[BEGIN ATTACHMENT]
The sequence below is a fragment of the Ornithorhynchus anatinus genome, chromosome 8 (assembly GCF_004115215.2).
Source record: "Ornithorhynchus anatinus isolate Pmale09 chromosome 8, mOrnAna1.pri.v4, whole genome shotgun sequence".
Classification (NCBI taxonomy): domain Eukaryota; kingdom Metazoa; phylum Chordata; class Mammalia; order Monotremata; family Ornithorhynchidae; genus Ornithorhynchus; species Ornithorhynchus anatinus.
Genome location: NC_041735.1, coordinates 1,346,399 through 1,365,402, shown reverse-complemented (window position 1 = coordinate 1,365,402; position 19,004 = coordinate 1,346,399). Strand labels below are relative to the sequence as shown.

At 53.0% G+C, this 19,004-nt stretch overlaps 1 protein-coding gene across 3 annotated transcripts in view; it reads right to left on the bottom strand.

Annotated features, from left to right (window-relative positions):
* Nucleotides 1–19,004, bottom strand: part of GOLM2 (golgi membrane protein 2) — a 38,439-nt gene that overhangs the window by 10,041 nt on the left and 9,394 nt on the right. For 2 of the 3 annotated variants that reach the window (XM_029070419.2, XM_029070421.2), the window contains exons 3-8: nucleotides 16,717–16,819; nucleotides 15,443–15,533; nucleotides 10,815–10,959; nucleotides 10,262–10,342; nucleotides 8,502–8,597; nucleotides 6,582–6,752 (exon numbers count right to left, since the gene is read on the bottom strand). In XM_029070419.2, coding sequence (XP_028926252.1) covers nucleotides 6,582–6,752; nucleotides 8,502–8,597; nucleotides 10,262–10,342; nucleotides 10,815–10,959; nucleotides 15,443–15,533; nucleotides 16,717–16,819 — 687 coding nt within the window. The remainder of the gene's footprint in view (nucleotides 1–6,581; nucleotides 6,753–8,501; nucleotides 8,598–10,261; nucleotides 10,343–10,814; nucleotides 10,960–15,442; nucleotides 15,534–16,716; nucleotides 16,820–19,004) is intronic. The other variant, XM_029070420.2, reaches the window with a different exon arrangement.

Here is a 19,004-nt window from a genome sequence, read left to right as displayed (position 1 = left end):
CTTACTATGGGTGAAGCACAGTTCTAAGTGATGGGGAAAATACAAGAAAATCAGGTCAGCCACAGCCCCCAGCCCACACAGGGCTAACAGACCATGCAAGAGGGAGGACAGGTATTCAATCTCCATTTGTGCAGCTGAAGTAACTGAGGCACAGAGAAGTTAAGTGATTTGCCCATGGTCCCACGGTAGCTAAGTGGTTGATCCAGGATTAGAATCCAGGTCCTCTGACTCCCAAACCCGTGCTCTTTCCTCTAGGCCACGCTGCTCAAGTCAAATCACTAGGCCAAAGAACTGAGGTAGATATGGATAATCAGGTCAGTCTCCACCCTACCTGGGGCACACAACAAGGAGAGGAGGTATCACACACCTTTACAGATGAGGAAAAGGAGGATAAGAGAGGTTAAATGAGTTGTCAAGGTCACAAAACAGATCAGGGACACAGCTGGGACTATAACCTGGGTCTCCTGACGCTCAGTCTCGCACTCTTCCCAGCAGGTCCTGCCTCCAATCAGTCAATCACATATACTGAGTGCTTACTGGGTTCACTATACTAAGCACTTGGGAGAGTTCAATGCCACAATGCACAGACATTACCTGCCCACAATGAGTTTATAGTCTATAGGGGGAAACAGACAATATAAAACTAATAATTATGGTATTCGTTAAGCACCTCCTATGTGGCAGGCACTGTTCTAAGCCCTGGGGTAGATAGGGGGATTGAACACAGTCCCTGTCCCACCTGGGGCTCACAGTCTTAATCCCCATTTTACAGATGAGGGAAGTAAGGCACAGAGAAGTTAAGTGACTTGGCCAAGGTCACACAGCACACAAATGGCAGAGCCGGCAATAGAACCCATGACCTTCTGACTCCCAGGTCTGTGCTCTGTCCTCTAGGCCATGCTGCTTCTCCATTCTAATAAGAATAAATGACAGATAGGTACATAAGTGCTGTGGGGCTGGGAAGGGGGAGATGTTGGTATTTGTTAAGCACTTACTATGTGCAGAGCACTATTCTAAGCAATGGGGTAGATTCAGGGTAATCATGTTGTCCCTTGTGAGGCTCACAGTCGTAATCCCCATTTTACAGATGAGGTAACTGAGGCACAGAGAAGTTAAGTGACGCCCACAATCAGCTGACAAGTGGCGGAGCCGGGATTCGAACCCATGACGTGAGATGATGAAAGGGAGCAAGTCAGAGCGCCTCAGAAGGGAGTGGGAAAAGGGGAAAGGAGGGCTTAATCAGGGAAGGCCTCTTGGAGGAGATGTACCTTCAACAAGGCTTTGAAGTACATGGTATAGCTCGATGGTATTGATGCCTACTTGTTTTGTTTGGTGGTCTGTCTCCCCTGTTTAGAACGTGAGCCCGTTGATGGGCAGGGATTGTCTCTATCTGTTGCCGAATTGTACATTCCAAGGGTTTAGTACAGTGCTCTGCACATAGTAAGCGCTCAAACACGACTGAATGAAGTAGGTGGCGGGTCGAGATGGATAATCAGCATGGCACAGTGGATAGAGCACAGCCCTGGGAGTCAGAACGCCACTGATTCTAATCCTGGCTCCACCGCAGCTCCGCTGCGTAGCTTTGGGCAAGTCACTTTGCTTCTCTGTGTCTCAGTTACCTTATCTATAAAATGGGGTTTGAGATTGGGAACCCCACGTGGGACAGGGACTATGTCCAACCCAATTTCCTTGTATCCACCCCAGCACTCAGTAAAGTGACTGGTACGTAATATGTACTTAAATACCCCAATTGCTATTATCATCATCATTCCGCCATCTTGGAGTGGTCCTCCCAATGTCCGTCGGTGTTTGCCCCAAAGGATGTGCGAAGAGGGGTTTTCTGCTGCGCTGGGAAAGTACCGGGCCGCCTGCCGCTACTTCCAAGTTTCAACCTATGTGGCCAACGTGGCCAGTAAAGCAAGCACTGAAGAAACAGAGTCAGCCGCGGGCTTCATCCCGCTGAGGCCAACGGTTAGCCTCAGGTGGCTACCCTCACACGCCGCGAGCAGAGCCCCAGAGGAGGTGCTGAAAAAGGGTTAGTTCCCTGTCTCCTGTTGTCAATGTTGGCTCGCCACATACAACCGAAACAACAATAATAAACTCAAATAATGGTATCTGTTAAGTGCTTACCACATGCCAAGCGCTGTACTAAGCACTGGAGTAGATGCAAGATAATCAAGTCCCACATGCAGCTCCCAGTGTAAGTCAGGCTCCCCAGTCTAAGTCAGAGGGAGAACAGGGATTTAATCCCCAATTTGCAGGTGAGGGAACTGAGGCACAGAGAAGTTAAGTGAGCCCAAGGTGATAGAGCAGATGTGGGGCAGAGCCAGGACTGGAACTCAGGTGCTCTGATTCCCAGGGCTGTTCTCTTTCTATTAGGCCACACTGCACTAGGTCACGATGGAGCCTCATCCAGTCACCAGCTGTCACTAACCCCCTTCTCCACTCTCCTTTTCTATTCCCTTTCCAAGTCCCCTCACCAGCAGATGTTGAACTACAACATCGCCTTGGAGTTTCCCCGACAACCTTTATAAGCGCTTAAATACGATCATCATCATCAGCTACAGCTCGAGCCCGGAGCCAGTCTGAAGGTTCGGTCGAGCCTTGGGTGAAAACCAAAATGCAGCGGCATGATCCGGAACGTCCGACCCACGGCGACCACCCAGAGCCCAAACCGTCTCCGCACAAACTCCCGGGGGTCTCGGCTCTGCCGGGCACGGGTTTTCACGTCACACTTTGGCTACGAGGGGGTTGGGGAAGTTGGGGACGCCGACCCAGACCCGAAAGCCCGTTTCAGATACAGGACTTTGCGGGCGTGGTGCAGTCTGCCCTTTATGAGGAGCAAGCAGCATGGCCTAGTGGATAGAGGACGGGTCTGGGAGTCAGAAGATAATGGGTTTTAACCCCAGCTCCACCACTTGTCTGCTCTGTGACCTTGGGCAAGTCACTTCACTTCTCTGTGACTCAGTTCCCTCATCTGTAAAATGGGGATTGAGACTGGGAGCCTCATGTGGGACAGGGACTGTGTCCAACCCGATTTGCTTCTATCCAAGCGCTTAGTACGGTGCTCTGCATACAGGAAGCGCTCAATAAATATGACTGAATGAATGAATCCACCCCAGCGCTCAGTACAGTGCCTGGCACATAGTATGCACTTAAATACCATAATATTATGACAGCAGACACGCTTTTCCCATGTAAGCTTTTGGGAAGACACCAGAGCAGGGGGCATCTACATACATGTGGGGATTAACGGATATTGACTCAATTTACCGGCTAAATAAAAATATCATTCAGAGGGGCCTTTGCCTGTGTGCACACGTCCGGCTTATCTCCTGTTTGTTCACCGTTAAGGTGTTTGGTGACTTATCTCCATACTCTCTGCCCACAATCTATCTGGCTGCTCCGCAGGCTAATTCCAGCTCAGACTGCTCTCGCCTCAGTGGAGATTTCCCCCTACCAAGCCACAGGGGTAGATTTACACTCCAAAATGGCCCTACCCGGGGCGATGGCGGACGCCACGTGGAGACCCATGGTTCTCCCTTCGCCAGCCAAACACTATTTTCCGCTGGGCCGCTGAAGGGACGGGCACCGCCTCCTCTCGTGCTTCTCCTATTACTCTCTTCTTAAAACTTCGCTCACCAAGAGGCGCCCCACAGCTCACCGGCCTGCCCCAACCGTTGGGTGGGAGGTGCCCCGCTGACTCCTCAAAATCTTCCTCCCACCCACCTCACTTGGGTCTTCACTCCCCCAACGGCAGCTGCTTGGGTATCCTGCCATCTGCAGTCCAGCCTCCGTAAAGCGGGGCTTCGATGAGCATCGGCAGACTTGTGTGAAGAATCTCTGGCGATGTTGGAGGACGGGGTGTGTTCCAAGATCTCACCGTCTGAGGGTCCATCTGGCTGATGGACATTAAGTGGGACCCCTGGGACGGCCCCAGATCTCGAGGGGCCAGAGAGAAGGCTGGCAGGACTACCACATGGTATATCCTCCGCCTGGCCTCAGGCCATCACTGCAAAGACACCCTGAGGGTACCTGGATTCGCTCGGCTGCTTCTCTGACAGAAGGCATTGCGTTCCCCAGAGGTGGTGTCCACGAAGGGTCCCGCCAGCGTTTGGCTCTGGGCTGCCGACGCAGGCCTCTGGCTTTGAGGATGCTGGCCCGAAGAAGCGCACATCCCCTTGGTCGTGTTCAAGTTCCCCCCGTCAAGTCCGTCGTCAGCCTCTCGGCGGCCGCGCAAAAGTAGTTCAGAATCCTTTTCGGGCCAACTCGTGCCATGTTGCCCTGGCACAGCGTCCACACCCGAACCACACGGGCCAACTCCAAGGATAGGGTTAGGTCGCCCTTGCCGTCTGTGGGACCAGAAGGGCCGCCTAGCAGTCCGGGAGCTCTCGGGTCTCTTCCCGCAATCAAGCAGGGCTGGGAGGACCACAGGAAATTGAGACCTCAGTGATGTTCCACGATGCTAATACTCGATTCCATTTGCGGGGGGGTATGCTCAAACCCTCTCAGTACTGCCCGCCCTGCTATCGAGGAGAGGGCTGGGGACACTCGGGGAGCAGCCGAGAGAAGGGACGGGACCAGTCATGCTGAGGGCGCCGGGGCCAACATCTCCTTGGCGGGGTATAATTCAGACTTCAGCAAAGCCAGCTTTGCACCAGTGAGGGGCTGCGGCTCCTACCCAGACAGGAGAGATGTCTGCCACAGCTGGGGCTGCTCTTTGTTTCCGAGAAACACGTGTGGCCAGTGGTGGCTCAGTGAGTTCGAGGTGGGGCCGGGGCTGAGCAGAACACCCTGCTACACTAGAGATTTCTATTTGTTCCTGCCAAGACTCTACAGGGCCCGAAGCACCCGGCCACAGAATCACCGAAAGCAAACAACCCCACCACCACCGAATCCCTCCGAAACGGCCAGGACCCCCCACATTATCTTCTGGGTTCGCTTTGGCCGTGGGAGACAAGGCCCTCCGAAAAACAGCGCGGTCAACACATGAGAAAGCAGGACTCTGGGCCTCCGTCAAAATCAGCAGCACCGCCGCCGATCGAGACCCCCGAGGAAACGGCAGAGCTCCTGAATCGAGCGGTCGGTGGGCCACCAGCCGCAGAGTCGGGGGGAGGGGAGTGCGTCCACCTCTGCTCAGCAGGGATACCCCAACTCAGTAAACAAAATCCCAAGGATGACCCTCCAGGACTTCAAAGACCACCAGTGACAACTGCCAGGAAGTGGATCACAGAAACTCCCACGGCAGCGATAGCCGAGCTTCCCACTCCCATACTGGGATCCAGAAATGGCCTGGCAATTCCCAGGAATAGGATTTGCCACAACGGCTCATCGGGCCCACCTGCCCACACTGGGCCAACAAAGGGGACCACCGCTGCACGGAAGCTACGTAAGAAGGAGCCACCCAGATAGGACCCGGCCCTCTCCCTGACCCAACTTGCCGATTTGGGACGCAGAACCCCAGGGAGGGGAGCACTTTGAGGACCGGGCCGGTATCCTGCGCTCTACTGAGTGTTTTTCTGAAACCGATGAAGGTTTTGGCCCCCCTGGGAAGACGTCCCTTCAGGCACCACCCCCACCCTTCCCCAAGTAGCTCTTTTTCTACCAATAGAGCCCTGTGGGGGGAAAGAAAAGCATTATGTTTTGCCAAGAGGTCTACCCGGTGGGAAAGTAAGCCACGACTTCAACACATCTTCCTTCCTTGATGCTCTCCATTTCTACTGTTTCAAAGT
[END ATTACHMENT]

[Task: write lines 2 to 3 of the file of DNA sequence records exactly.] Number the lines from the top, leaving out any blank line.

Source record: "Ornithorhynchus anatinus isolate Pmale09 chromosome 8, mOrnAna1.pri.v4, whole genome shotgun sequence".
Classification (NCBI taxonomy): domain Eukaryota; kingdom Metazoa; phylum Chordata; class Mammalia; order Monotremata; family Ornithorhynchidae; genus Ornithorhynchus; species Ornithorhynchus anatinus.